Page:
The seventh convention was at Washington, D.C.. on September 9-12, 1879. Chief Martin Cronin was elected president.
The eighth convention—the largestinpointoi num bers ever held—was at Boston on September 14-16,” 1880, at which Chief William A. Green was elected president. At this convention Chief D. J. Swenie, of the Chicago fire department, appeared for the first time.
Since 1880 there have been nineteen conventions— the names of the presidents elected at each place being subjoined: 1881, Richmond, Va , George W. Taylor; 1882, Joseph Bunker, Cincinnati, Ohio; 1883, New Orleans, La., Thomas O’Connor; 1884, Chicago, 111., D. J. Swenie; 1885, Long Branch, N. J., Thomas L. Worthiey; 1886, Providence, R. I., George A. Steere; 1887, Atlanta, Ga., W. R. Joyner; 1888, Minneapolis, Minn., F. L. Stetson; 1890, Kansas City, Mo., George C.Hale; 1891, Springfield, Mass., A. P. Leshure; 1892,Louisville, Ky., Edward Hughes; 1893, Milwaukee, Wis., James Foley; 1894, Montreal, Que., Z Benoit; 1895, Augusta, Ga.. F. J. Roulett; 1896, Salt Lake City, Utah, James Devine; 1897, New Haven, Conn., Andrew J. Kennedy; 1898, St. Louis, Mo., Charles E. Swingley; 1899, Syracuse, N. Y., John P. Quigley. Of these, H. Clay Sexton, St, Louis, William Stocked, Nashville, Martin Cronin, Washington, Joseph Bunker, Cincinnati, James Battle, Detroit, are dead.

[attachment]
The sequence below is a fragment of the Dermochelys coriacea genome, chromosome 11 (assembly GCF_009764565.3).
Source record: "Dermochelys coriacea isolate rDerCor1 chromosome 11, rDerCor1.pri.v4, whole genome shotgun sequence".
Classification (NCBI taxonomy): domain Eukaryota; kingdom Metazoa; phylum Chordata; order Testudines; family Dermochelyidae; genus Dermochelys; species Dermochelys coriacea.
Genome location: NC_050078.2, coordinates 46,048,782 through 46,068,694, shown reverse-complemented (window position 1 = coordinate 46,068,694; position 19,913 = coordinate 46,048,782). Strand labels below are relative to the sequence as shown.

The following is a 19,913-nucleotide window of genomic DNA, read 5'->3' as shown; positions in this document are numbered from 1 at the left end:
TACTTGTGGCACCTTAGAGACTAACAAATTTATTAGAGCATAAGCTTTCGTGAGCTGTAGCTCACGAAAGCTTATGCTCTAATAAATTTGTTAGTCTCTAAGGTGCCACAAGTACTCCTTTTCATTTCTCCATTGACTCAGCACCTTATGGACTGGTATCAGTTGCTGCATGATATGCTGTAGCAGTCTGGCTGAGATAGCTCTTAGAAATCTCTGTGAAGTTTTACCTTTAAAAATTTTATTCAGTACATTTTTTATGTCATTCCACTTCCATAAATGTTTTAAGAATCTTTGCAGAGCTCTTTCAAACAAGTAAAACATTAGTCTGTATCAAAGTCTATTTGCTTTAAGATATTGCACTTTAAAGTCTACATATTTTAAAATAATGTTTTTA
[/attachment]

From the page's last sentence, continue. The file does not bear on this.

It will be observed that the present style of the orgauization is The International (notas originally The National) Association of Fire Engineers. This change was made to admit Canadian and other foreigners to membership.
The officers for the year 1899-1900 are as follows: President, John P. Quigley, Syracuse, N. Y.; vicepresident, J. H. Screws, Alabama; Hon. A. C. Hendrick, Connecticut; W. E. Roberts, Colorado; Geo. W. Sasse, Delaware; A. J. Harris, Florida; A. M. Word, Georgia; Carl Moeller, Illinois; J.J. Daugherty, Indiana; Geo. M. Kellogg, Iowa; A. G. Walden, Kansas; Maj. Edw. Hughes, Kentucky; Thos. O’Connor, Louisiana; David S. Ray. Maine; E. L. Vaughn, Massachusetts; Wm. C. McAfee, Maryland; John Kendall, Michigan; J. R. Canterbury, Minnesota; P. P. Kane, Missouri; John Redell, Nebraska; J. J. Cashman, jr., New York; J. B. Stevens, New Jersey; Thos. W. Lane, New Hampshire; Arthur Bassett, North Dakota; W. P. Monroe, North Carolina; P. Provost, Ontario; C F. Wall. Ohio; Chas. H. Cohn, Pennsylvania; E.A. Kerwin, Rhode Island; O. G. Marjenh off, South Carolina; Harry A. Mc Quade, Tennessee; H. F. Magee, Texas; James L. Berry, Utah; M. M. Murray, Vermont; W. G. Puller,
VICE-PRESIDENTS INTERNATIONAL ASSOCIATION OF FIRE ENGINEERS.
VICE-PRESIDENTS INTERNATIONAL ASSOCIATION FIRE ENGINEERS.
SOME CHIEFS, MEMBERS INTERNATIONAL ASSOCIATION OF FIRE ENGINEERS.
SOME PROMINENT MEMBERS INTERNATIONAL ASSOCIATION OF FIRE ENGINEERS.